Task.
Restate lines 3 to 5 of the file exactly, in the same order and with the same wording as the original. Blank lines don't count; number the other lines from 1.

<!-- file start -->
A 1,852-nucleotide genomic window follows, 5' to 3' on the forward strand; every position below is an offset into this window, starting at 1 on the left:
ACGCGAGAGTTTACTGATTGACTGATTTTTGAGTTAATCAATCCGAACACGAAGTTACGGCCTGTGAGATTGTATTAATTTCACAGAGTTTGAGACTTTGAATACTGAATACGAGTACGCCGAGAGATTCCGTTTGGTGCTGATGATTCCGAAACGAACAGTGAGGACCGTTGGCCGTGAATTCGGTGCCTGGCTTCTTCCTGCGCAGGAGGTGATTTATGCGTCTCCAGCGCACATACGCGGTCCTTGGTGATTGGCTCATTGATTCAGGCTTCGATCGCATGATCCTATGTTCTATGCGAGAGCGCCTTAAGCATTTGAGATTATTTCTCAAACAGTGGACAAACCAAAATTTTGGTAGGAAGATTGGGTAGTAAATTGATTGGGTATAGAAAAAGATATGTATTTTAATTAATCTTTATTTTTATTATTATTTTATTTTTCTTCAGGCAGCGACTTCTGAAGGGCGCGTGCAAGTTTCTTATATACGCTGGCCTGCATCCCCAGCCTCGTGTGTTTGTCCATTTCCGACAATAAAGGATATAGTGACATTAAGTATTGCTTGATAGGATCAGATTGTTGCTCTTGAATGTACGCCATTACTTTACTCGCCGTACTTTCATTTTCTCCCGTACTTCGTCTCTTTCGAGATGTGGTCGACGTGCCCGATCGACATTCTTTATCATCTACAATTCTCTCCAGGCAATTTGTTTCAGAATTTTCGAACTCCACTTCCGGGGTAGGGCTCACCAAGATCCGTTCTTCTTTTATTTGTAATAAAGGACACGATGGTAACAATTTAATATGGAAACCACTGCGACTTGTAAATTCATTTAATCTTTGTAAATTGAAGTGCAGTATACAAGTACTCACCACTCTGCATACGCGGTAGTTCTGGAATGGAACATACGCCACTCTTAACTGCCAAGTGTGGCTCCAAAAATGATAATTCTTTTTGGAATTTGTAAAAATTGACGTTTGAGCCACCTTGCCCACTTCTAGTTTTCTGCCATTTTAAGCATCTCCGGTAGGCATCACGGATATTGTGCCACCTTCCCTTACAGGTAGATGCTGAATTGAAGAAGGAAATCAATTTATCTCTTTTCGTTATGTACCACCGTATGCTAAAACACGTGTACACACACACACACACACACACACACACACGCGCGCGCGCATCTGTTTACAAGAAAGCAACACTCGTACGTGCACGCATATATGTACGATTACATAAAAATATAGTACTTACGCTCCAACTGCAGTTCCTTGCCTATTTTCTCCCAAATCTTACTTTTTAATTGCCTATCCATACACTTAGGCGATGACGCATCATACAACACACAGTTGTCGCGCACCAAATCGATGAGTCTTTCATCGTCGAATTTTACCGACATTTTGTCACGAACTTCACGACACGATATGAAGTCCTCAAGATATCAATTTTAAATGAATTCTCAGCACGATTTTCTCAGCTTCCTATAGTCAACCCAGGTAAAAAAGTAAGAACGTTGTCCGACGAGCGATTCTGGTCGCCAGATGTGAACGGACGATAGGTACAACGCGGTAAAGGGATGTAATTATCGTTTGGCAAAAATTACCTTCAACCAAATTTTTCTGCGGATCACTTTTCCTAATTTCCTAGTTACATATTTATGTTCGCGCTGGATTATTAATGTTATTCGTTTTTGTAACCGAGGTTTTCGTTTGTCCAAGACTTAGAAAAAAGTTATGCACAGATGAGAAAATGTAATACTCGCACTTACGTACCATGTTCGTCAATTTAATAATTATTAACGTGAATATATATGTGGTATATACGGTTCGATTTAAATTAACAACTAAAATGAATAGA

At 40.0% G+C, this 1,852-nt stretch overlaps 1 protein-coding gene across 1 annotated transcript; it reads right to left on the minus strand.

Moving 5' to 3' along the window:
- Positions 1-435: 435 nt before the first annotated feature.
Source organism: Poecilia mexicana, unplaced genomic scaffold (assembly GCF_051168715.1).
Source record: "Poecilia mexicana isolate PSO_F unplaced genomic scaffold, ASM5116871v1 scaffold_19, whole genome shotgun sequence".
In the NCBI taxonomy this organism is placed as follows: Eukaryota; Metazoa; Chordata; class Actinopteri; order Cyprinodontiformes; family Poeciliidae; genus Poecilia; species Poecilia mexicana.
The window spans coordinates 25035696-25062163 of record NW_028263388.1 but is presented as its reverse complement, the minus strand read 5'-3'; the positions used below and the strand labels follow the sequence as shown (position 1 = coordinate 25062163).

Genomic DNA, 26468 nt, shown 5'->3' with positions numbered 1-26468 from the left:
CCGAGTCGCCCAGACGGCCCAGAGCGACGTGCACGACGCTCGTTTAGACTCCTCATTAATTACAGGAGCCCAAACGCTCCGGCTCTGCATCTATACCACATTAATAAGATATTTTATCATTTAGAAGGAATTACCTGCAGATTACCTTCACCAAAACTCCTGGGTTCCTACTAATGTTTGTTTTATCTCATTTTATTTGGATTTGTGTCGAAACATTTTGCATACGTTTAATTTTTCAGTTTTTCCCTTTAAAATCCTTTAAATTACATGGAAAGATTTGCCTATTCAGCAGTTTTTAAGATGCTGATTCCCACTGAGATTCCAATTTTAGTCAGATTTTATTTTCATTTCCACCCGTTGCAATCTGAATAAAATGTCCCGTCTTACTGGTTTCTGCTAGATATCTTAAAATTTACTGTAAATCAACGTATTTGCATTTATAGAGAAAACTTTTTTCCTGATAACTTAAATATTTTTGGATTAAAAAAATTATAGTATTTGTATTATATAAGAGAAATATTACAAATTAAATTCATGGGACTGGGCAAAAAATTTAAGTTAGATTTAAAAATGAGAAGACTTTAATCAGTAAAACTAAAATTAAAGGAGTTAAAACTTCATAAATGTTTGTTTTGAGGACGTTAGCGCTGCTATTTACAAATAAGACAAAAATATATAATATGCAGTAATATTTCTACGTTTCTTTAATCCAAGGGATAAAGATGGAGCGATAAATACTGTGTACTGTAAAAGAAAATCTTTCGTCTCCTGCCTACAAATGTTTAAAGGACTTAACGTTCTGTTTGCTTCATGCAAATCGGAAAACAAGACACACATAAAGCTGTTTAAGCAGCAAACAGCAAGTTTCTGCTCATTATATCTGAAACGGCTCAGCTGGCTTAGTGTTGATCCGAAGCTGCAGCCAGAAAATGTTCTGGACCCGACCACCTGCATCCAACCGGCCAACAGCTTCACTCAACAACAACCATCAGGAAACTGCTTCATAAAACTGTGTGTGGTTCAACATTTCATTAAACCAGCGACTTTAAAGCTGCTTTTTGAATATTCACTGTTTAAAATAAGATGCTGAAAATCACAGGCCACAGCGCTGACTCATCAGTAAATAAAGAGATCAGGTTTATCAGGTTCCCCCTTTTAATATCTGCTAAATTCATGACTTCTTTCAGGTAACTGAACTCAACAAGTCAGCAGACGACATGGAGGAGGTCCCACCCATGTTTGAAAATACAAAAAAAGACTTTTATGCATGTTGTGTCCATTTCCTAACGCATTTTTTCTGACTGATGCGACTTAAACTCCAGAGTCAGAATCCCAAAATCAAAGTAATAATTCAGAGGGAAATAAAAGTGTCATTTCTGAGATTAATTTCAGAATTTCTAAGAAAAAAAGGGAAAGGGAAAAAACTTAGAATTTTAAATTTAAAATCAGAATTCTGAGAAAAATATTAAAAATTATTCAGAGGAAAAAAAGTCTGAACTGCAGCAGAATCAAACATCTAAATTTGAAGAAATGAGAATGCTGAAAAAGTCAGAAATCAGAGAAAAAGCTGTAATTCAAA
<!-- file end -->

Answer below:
At 40.0% G+C, this 1,852-nt stretch overlaps 1 protein-coding gene across 1 annotated transcript; it reads right to left on the minus strand.

Moving 5' to 3' along the window:
- Positions 1-435: 435 nt before the first annotated feature.